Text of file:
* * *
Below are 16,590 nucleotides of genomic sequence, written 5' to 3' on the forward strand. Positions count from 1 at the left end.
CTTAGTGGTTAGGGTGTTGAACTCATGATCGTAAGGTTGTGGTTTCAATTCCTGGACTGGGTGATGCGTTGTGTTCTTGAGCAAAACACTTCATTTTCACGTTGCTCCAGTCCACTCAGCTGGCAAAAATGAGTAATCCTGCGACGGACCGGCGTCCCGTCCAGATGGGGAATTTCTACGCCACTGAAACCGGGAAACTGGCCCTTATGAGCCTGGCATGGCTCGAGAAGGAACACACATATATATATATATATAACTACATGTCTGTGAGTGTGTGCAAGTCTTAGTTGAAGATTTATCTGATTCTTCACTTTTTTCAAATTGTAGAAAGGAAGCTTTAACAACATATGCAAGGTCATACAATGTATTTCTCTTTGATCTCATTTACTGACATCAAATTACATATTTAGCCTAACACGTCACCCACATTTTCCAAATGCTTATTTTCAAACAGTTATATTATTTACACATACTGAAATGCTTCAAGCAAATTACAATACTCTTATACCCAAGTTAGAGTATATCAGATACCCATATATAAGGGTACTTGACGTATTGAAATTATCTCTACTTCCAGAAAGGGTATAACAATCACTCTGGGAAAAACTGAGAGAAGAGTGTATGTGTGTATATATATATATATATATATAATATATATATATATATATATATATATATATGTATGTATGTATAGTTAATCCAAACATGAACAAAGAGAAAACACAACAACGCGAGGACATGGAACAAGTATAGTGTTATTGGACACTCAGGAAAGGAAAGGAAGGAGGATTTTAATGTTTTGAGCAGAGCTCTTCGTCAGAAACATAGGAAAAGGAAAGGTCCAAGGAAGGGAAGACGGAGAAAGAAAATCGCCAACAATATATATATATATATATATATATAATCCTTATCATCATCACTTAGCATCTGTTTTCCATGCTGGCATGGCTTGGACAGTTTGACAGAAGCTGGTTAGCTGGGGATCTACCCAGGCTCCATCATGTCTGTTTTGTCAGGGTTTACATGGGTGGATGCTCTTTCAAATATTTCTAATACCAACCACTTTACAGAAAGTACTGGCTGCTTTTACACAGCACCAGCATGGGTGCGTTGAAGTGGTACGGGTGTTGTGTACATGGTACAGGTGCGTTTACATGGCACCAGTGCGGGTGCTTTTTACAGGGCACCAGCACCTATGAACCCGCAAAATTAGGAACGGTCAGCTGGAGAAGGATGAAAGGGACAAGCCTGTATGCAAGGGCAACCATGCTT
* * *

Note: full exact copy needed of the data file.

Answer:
Below are 16,590 nucleotides of genomic sequence, written 5' to 3' on the forward strand. Positions count from 1 at the left end.
CTTAGTGGTTAGGGTGTTGAACTCATGATCGTAAGGTTGTGGTTTCAATTCCTGGACTGGGTGATGCGTTGTGTTCTTGAGCAAAACACTTCATTTTCACGTTGCTCCAGTCCACTCAGCTGGCAAAAATGAGTAATCCTGCGACGGACCGGCGTCCCGTCCAGATGGGGAATTTCTACGCCACTGAAACCGGGAAACTGGCCCTTATGAGCCTGGCATGGCTCGAGAAGGAACACACATATATATATATATATAACTACATGTCTGTGAGTGTGTGCAAGTCTTAGTTGAAGATTTATCTGATTCTTCACTTTTTTCAAATTGTAGAAAGGAAGCTTTAACAACATATGCAAGGTCATACAATGTATTTCTCTTTGATCTCATTTACTGACATCAAATTACATATTTAGCCTAACACGTCACCCACATTTTCCAAATGCTTATTTTCAAACAGTTATATTATTTACACATACTGAAATGCTTCAAGCAAATTACAATACTCTTATACCCAAGTTAGAGTATATCAGATACCCATATATAAGGGTACTTGACGTATTGAAATTATCTCTACTTCCAGAAAGGGTATAACAATCACTCTGGGAAAAACTGAGAGAAGAGTGTATGTGTGTATATATATATATATATATATAATATATATATATATATATATATATATATATGTATGTATGTATAGTTAATCCAAACATGAACAAAGAGAAAACACAACAACGCGAGGACATGGAACAAGTATAGTGTTATTGGACACTCAGGAAAGGAAAGGAAGGAGGATTTTAATGTTTTGAGCAGAGCTCTTCGTCAGAAACATAGGAAAAGGAAAGGTCCAAGGAAGGGAAGACGGAGAAAGAAAATCGCCAACAATATATATATATATATATATATATAATCCTTATCATCATCACTTAGCATCTGTTTTCCATGCTGGCATGGCTTGGACAGTTTGACAGAAGCTGGTTAGCTGGGGATCTACCCAGGCTCCATCATGTCTGTTTTGTCAGGGTTTACATGGGTGGATGCTCTTTCAAATATTTCTAATACCAACCACTTTACAGAAAGTACTGGCTGCTTTTACACAGCACCAGCATGGGTGCGTTGAAGTGGTACGGGTGTTGTGTACATGGTACAGGTGCGTTTACATGGCACCAGTGCGGGTGCTTTTTACAGGGCACCAGCACCTATGAACCCGCAAAATTAGGAACGGTCAGCTGGAGAAGGATGAAAGGGACAAGCCTGTATGCAAGGGCAACCATGCTT